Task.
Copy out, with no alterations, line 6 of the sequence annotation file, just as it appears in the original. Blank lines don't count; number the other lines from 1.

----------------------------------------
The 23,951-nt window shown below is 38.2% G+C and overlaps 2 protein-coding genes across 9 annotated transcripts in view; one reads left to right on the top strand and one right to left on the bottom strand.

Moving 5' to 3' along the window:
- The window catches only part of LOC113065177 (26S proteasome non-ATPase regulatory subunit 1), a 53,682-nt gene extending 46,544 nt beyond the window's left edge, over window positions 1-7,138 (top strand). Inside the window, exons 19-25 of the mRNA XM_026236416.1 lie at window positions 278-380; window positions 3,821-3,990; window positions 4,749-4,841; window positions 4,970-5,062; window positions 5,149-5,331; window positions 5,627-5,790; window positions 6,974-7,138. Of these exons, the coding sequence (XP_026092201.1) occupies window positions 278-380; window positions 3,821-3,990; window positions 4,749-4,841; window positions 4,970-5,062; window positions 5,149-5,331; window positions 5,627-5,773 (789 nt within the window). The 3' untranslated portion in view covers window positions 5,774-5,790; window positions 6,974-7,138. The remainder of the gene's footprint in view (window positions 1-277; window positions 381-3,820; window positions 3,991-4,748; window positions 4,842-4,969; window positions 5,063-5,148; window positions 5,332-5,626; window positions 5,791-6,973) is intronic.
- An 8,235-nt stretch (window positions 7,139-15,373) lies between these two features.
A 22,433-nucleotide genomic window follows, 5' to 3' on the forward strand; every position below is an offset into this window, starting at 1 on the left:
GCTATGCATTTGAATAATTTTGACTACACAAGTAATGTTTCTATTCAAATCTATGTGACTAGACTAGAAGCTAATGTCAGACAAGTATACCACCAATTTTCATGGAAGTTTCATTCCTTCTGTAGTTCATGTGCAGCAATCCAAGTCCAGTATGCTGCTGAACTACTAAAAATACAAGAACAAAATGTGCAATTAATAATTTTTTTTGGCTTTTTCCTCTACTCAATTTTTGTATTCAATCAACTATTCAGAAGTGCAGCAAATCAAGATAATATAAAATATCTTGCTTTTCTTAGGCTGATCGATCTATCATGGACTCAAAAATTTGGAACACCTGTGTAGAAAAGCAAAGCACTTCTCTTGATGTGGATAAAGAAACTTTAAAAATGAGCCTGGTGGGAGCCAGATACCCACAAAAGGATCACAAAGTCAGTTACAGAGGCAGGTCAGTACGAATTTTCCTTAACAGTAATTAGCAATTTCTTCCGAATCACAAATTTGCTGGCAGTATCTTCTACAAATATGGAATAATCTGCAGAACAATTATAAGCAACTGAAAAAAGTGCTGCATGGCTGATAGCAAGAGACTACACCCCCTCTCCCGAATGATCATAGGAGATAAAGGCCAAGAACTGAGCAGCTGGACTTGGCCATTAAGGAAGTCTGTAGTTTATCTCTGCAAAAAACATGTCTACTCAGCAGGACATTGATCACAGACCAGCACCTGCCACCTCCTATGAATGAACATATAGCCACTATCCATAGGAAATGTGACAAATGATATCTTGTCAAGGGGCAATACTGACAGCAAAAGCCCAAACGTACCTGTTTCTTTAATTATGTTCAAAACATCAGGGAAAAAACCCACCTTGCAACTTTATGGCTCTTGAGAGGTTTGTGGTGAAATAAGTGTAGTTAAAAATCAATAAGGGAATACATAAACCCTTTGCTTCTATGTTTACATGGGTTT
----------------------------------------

GCTATGCATTTGAATAATTTTGACTACACAAGTAATGTTTCTATTCAAATCTATGTGACTAGACTAGAAGCTAATGTCAGACAAGTATACCACCAATTTTCATGGAAGTTTCATTCCTTCTGTAGTTCATGTGCAGCAATCCAAGTCCAGTATGCTGCTGAACTACTAAAAATACAAGAACAAAATGTGCAATTAATAATTTTTTTTGGCTTTTTCCTCTACTCAATTTTTGTATTCAATCAACTATTCAGAAGTGCAGCAAATCAAGATAATATAAAATATCTTGCTTTTCTTAGGCTGATCGATCTATCATGGACTCAAAAATTTGGAACACCTGTGTAGAAAAGCAAAGCACTTCTCTTGATGTGGATAAAGAAACTTTAAAAATGAGCCTGGTGGGAGCCAGATACCCACAAAAGGATCACAAAGTCAGTTACAGAGGCAGGTCAGTACGAATTTTCCTTAACAGTAATTAGCAATTTCTTCCGAATCACAAATTTGCTGGCAGTATCTTCTACAAATATGGAATAATCTGCAGAACAATTATAAGCAACTGAAAAAAGTGCTGCATGGCTGATAGCAAGAGACTACACCCCCTCTCCCGAATGATCATAGGAGATAAAGGCCAAGAACTGAGCAGCTGGACTTGGCCATTAAGGAAGTCTGTAGTTTATCTCTGCAAAAAACATGTCTACTCAGCAGGACATTGATCACAGACCAGCACCTGCCACCTCCTATGAATGAACATATAGCCACTATCCATAGGAAATGTGACAAATGATATCTTGTCAAGGGGCAATACTGACAGCAAAAGCCCAAACGTACCTGTTTCTTTAATTATGTTCAAAACATCAGGGAAAAAACCCACCTTGCAACTTTATGGCTCTTGAGAGGTTTGTGGTGAAATAAGTGTAGTTAAAAATCAATAAGGGAATACATAAACCCTTTGCTTCTATGTTTACATGGGTTT